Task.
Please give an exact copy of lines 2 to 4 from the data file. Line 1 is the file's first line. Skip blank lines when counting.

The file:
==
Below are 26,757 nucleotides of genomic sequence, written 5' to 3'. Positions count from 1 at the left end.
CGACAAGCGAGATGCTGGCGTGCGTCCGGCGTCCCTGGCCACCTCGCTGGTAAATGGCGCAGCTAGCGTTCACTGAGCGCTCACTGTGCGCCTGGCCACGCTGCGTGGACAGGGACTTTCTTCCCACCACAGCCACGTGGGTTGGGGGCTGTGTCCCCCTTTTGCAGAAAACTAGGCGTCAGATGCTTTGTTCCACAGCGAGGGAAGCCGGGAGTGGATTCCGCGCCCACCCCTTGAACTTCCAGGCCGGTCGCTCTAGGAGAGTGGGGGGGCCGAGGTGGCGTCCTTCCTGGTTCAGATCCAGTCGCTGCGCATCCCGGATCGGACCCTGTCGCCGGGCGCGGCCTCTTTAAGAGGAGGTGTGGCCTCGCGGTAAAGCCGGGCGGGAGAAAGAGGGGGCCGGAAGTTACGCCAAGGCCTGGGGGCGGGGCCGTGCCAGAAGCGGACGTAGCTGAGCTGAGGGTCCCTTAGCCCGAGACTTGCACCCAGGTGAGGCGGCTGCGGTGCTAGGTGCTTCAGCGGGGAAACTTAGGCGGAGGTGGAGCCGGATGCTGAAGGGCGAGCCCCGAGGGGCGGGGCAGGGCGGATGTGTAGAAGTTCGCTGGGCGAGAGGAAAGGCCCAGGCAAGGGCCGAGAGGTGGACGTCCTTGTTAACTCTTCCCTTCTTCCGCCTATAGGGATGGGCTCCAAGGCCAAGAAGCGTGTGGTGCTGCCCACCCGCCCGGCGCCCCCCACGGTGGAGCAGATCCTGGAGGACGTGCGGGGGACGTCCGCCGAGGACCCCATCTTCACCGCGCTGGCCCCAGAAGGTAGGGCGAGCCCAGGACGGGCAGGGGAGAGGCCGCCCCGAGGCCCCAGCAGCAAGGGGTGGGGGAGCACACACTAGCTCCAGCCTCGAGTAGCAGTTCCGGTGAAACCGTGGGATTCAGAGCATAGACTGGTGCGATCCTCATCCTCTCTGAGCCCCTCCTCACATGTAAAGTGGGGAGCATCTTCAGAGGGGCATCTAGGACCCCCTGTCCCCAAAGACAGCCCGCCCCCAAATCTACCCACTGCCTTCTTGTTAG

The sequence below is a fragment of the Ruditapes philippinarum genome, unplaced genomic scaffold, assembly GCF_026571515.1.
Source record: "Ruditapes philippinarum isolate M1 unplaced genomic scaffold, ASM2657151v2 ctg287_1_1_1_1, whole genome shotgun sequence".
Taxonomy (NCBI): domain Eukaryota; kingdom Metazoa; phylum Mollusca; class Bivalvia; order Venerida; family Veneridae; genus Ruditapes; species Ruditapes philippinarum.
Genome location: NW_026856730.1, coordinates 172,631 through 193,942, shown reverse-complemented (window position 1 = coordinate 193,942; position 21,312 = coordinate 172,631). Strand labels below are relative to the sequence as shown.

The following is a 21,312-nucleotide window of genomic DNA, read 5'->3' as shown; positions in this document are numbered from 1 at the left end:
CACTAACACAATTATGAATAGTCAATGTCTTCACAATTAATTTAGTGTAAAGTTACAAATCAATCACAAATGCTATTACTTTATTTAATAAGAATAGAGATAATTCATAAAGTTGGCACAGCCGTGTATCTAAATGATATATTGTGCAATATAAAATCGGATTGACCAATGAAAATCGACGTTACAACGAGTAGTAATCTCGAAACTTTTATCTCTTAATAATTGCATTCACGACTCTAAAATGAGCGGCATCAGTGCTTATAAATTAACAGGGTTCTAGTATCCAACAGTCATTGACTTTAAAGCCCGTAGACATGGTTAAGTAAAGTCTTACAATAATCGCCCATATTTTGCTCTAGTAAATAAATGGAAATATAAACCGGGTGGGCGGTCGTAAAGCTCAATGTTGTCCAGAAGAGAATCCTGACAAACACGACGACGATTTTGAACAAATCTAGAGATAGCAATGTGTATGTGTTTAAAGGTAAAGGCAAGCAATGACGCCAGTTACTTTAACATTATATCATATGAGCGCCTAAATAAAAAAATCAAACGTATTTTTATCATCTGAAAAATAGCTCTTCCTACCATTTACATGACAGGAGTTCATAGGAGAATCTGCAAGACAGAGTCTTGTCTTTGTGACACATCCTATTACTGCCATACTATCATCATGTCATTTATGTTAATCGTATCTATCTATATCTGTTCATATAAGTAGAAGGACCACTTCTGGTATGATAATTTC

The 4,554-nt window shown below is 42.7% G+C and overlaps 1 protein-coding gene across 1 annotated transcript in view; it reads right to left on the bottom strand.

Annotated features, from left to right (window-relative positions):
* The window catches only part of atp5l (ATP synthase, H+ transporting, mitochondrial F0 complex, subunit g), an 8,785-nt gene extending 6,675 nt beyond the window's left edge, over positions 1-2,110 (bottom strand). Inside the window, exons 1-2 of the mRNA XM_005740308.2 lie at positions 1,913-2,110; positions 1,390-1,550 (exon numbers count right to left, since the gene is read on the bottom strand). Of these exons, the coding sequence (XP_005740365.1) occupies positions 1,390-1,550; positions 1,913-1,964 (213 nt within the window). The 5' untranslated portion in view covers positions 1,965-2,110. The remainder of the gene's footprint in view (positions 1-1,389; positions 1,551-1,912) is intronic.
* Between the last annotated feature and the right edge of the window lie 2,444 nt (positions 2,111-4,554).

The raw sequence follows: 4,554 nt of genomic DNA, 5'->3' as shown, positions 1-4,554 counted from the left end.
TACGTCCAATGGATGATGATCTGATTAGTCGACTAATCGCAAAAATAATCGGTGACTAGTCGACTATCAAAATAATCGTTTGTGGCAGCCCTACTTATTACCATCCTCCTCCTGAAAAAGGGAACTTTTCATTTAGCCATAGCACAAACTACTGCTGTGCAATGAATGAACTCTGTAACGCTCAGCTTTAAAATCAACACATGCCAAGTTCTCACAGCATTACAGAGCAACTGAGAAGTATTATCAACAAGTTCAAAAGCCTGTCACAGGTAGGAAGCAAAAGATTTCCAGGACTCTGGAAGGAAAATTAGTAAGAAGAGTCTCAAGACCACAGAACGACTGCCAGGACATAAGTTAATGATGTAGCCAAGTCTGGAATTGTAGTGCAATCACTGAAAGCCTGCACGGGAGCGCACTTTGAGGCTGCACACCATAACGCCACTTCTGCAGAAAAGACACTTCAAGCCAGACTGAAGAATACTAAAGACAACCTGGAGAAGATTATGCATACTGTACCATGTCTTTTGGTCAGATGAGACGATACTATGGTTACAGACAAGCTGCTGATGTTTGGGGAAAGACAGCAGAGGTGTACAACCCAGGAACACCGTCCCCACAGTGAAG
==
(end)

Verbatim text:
CGACAAGCGAGATGCTGGCGTGCGTCCGGCGTCCCTGGCCACCTCGCTGGTAAATGGCGCAGCTAGCGTTCACTGAGCGCTCACTGTGCGCCTGGCCACGCTGCGTGGACAGGGACTTTCTTCCCACCACAGCCACGTGGGTTGGGGGCTGTGTCCCCCTTTTGCAGAAAACTAGGCGTCAGATGCTTTGTTCCACAGCGAGGGAAGCCGGGAGTGGATTCCGCGCCCACCCCTTGAACTTCCAGGCCGGTCGCTCTAGGAGAGTGGGGGGGCCGAGGTGGCGTCCTTCCTGGTTCAGATCCAGTCGCTGCGCATCCCGGATCGGACCCTGTCGCCGGGCGCGGCCTCTTTAAGAGGAGGTGTGGCCTCGCGGTAAAGCCGGGCGGGAGAAAGAGGGGGCCGGAAGTTACGCCAAGGCCTGGGGGCGGGGCCGTGCCAGAAGCGGACGTAGCTGAGCTGAGGGTCCCTTAGCCCGAGACTTGCACCCAGGTGAGGCGGCTGCGGTGCTAGGTGCTTCAGCGGGGAAACTTAGGCGGAGGTGGAGCCGGATGCTGAAGGGCGAGCCCCGAGGGGCGGGGCAGGGCGGATGTGTAGAAGTTCGCTGGGCGAGAGGAAAGGCCCAGGCAAGGGCCGAGAGGTGGACGTCCTTGTTAACTCTTCCCTTCTTCCGCCTATAGGGATGGGCTCCAAGGCCAAGAAGCGTGTGGTGCTGCCCACCCGCCCGGCGCCCCCCACGGTGGAGCAGATCCTGGAGGACGTGCGGGGGACGTCCGCCGAGGACCCCATCTTCACCGCGCTGGCCCCAGAAGGTAGGGCGAGCCCAGGACGGGCAGGGGAGAGGCCGCCCCGAGGCCCCAGCAGCAAGGGGTGGGGGAGCACACACTAGCTCCAGCCTCGAGTAGCAGTTCCGGTGAAACCGTGGGATTCAGAGCATAGACTGGTGCGATCCTCATCCTCTCTGAGCCCCTCCTCACATGTAAAGTGGGGAGCATCTTCAGAGGGGCATCTAGGACCCCCTGTCCCCAAAGACAGCCCGCCCCCAAATCTACCCACTGCCTTCTTGTTAG

The sequence below is a fragment of the Ruditapes philippinarum genome, unplaced genomic scaffold, assembly GCF_026571515.1.
Source record: "Ruditapes philippinarum isolate M1 unplaced genomic scaffold, ASM2657151v2 ctg287_1_1_1_1, whole genome shotgun sequence".